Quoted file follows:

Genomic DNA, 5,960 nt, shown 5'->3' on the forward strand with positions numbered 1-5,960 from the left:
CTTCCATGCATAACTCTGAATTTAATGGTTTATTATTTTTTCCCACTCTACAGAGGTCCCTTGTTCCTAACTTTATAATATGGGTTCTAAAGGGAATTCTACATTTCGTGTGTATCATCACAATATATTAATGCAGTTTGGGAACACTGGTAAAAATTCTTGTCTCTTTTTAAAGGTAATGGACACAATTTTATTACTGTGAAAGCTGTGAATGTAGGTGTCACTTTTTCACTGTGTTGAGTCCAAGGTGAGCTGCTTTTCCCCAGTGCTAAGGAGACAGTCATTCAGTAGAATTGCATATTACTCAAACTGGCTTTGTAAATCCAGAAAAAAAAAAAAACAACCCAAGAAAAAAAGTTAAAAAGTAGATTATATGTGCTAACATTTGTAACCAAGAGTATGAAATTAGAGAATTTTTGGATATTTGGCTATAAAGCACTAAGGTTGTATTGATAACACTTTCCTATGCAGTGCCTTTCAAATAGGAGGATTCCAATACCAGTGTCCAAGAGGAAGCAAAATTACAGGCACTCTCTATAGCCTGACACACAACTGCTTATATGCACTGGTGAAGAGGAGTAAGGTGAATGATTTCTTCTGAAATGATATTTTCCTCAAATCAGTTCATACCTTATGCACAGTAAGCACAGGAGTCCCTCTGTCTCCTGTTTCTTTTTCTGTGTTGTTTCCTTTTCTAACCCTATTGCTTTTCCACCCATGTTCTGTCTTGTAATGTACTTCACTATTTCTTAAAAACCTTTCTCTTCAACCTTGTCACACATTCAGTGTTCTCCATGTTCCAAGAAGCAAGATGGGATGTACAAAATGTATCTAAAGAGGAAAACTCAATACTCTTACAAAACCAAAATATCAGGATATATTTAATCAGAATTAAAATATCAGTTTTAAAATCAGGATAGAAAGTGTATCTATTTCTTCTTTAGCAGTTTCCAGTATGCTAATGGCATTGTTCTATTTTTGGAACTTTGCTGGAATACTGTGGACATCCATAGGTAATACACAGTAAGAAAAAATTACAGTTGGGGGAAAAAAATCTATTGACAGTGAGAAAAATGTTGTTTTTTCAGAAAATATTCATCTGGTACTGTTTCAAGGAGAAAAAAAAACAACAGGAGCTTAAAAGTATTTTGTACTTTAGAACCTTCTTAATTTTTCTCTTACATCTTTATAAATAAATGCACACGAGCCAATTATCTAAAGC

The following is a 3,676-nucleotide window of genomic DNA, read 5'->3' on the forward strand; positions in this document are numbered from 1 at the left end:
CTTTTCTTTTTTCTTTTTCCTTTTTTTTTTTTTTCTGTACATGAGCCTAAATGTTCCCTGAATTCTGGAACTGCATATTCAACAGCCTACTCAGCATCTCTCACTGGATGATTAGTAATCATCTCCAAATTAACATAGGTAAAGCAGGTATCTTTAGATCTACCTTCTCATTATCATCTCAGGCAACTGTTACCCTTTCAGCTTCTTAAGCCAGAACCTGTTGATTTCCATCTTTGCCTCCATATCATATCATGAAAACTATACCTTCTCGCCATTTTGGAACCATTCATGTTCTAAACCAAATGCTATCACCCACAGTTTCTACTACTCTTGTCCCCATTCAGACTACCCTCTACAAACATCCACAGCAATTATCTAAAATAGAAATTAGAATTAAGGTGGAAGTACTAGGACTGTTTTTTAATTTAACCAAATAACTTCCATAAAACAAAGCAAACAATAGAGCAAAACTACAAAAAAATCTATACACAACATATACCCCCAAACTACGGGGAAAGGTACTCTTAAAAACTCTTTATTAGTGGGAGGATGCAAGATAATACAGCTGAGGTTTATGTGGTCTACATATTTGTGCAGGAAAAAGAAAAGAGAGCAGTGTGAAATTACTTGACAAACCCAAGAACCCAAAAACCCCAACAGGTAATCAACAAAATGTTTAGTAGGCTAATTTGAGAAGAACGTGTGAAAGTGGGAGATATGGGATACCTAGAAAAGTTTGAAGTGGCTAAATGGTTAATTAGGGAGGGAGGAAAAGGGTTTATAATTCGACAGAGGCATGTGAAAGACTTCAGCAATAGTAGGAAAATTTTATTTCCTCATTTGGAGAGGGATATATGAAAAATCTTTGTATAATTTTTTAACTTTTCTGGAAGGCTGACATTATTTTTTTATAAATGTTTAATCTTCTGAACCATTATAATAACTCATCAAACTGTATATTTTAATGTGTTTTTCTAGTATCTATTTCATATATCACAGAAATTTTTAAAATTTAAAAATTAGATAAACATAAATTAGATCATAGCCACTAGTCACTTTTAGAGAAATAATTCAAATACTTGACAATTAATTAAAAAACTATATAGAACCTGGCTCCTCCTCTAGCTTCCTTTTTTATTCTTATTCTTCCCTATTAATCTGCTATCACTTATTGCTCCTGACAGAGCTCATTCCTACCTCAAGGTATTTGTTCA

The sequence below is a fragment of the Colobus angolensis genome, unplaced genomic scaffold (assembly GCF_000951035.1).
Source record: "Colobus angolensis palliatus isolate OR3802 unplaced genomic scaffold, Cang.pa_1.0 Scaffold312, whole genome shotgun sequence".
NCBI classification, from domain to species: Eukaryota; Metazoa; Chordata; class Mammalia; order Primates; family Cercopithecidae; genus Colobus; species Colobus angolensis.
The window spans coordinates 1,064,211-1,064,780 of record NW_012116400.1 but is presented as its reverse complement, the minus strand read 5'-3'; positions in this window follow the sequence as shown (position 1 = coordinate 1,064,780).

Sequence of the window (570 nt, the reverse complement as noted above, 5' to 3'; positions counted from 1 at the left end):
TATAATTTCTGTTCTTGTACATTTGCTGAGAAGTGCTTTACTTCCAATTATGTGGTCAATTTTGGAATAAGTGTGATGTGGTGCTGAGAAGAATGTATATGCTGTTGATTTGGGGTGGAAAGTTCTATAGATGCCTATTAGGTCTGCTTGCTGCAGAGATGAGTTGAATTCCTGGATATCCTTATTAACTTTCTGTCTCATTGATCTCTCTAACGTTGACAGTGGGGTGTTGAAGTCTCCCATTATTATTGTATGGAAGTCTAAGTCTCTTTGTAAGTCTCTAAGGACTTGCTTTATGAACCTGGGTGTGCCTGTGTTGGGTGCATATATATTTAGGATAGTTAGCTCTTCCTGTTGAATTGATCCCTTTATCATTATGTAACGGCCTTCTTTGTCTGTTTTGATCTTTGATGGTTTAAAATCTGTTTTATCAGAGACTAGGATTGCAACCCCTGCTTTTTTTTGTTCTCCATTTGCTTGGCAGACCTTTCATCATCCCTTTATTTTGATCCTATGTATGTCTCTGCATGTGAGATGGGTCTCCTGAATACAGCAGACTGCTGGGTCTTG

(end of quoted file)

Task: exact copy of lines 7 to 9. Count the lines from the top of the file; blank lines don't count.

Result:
NCBI classification, from domain to species: Eukaryota; Metazoa; Chordata; class Mammalia; order Primates; family Cercopithecidae; genus Colobus; species Colobus angolensis.
The window spans coordinates 1,064,211-1,064,780 of record NW_012116400.1 but is presented as its reverse complement, the minus strand read 5'-3'; positions in this window follow the sequence as shown (position 1 = coordinate 1,064,780).

Sequence of the window (570 nt, the reverse complement as noted above, 5' to 3'; positions counted from 1 at the left end):